is part of the Division of Informa PLC

This site is operated by a business or businesses owned by Informa PLC and all copyright resides with them. Informa PLC's registered office is 5 Howick Place, London SW1P 1WG. Registered in England and Wales. Number 8860726.

  • American Agriculturist
  • Beef Producer
  • Corn and Soybean Digest
  • Dakota Farmer
  • Delta Farm Press
  • Farm Futures
  • Farm Industry news
  • Indiana Prairie Farmer
  • Kansas Farmer
  • Michigan Farmer
  • Missouri Ruralist
  • Nebraska Farmer
  • Ohio Farmer
  • Prairie Farmer
  • Southeast Farm Press
  • Southwest Farm Press
  • The Farmer
  • Wallaces Farmer
  • Western Farm Press
  • Western Farmer Stockman
  • Wisconsin Agriculturist
The starting five changes farmers need to make to reach a profit

The starting five changes farmers need to make to reach a profit

The “starting five” may sound like a basketball team ready to start the game, but it is actually five adjustments happening in agriculture today.  Based on my discussions with producers and lenders, several businesses have identified specific adjustments helpful in today’s economic reset. 

With low commodity prices, some producers want to produce their way back to profitability. Several try this method, but even increased production cannot compensate for unsustainable expenses. Astute managers are focused on the cost side of the equation. In fact, according to University of Minnesota’s FINBIN Farm Financial Database, farm businesses in the lower 20 percent of profitability have production yields similar to the top 20 percent. 

Examining the starting five, negotiations on cash rent and other lease arrangements appear to be the first priority. Again comparing the bottom 20 percent of profitable businesses with the top 20 percent, the more profitable group saves an average of $60 per acre for rented and leased ground. This is a significant difference. 

A second area of adjustment is in input costs. This includes fertilizer, crop protectants, transportation and drying. Once again, the upper tier of profitable businesses seem to be spending $50 per acre less, on average, than the lower tier.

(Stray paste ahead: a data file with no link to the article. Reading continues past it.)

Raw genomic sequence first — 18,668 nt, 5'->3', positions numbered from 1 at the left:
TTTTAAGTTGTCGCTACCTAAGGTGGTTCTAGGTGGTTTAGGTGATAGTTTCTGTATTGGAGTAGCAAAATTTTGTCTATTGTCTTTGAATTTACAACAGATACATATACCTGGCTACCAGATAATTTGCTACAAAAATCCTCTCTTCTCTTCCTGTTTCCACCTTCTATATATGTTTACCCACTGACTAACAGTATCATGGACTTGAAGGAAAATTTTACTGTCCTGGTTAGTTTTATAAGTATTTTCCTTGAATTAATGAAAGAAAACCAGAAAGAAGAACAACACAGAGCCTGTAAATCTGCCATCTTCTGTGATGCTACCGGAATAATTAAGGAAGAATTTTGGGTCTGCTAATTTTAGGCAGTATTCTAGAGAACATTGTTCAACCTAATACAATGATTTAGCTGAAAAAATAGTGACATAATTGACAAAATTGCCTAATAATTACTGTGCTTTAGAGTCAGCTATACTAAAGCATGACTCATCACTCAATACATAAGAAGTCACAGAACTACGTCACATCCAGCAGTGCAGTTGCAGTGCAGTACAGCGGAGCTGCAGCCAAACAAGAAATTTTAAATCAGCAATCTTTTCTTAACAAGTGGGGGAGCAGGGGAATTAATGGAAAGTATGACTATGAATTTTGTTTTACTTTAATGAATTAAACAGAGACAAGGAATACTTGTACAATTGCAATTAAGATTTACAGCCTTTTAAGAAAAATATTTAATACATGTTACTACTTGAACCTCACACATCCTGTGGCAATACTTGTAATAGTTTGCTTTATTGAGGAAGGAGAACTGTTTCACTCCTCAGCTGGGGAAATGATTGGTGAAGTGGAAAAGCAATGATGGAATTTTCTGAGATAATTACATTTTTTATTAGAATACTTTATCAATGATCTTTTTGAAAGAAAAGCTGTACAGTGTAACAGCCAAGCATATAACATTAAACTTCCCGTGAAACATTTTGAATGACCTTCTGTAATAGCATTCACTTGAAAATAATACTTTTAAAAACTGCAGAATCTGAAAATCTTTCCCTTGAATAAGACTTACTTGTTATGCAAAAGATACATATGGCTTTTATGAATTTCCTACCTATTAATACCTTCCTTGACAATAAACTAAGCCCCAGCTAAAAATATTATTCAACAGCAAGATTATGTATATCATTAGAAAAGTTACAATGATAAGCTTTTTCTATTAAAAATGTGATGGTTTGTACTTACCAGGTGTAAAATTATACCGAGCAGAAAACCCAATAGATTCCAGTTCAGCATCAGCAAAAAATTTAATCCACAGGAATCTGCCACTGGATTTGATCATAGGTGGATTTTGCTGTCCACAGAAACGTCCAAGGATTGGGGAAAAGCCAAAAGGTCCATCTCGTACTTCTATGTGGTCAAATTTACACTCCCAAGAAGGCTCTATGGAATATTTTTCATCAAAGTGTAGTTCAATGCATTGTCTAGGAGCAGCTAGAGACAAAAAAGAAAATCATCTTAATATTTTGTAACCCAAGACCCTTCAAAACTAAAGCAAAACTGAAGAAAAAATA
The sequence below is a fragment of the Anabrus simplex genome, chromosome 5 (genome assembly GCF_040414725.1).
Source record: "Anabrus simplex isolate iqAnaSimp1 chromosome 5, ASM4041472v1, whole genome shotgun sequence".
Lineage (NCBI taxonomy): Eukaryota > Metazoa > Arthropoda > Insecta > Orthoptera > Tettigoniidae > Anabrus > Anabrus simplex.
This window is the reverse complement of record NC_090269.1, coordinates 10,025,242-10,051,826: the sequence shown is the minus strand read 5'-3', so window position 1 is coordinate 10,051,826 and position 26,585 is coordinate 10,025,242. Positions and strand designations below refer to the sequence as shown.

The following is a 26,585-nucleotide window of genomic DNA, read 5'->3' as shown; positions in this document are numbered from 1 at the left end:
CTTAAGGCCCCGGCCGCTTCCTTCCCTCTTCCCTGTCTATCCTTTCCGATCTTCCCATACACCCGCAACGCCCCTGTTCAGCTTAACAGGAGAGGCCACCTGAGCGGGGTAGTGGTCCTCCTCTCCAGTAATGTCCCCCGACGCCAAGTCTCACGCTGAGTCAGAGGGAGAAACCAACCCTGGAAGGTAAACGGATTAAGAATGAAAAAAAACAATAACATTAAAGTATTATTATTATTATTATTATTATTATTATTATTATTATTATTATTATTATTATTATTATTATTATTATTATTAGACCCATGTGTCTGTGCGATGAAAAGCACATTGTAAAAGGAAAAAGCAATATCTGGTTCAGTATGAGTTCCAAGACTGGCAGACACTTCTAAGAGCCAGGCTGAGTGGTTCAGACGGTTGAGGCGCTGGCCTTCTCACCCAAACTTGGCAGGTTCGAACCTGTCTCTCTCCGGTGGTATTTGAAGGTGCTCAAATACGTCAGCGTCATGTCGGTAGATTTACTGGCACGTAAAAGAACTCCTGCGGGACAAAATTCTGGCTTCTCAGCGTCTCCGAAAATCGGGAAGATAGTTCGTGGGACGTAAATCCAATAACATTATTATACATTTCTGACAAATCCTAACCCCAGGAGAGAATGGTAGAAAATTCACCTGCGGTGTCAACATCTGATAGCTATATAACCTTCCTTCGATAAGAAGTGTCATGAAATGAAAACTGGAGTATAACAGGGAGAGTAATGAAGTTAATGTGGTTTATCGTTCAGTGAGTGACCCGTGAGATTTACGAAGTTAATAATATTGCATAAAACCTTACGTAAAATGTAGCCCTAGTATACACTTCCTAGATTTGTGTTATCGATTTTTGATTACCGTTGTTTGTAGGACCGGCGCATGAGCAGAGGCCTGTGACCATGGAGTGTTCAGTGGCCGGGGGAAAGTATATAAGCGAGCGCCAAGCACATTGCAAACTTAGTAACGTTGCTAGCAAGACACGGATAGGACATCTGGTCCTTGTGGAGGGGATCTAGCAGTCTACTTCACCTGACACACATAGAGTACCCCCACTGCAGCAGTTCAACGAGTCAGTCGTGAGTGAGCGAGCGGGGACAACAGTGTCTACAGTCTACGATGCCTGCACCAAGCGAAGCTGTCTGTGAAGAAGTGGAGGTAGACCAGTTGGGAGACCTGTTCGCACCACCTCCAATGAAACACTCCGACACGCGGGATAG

Those in the higher profit classification have also shown a focus on family living expenses. In many cases, businesses and families reduced family withdrawals by $25 to $30 per acre, according to FINBIN data. In fact, those in the top profit segment cut even more. This requires a personal budget and crucial conversations with all family members. Credit cards must be monitored closely along with any costs that become out of line with the budget.   

Shifting to the revenue side, the year 2016 is a good example of the need to be prepared to seize a profit window when it appears. Data shows that farms in the top 20 percent of profitability are incrementally better at marketing and risk management programs. Specifically, they wait for the margins to be profitable, not for the largest profit margin possible.   

Finally, the commodity super cycle was favorable for high levels of capital investment and specializing operations. Now inside an economic reset, the top-level producers reduced their capital investments specifically, on machinery and equipment. In addition, they are diversifying their operations. One upper Midwest farmer told me that manure from his livestock operation was his most valuable product in diversification expense management.

This wraps up the “starting five” expense cuts from the road.  While this certainly is not a complete list, these practices and cost savings continue to happen on farms in the top 20 percent of profitability today. Similar to the different talents of basketball players, each of these areas has their own strengths and weaknesses, but together they are making a difference!  

Hide comments


  • Allowed HTML tags: <em> <strong> <blockquote> <br> <p>

Plain text

  • No HTML tags allowed.
  • Web page addresses and e-mail addresses turn into links automatically.
  • Lines and paragraphs break automatically.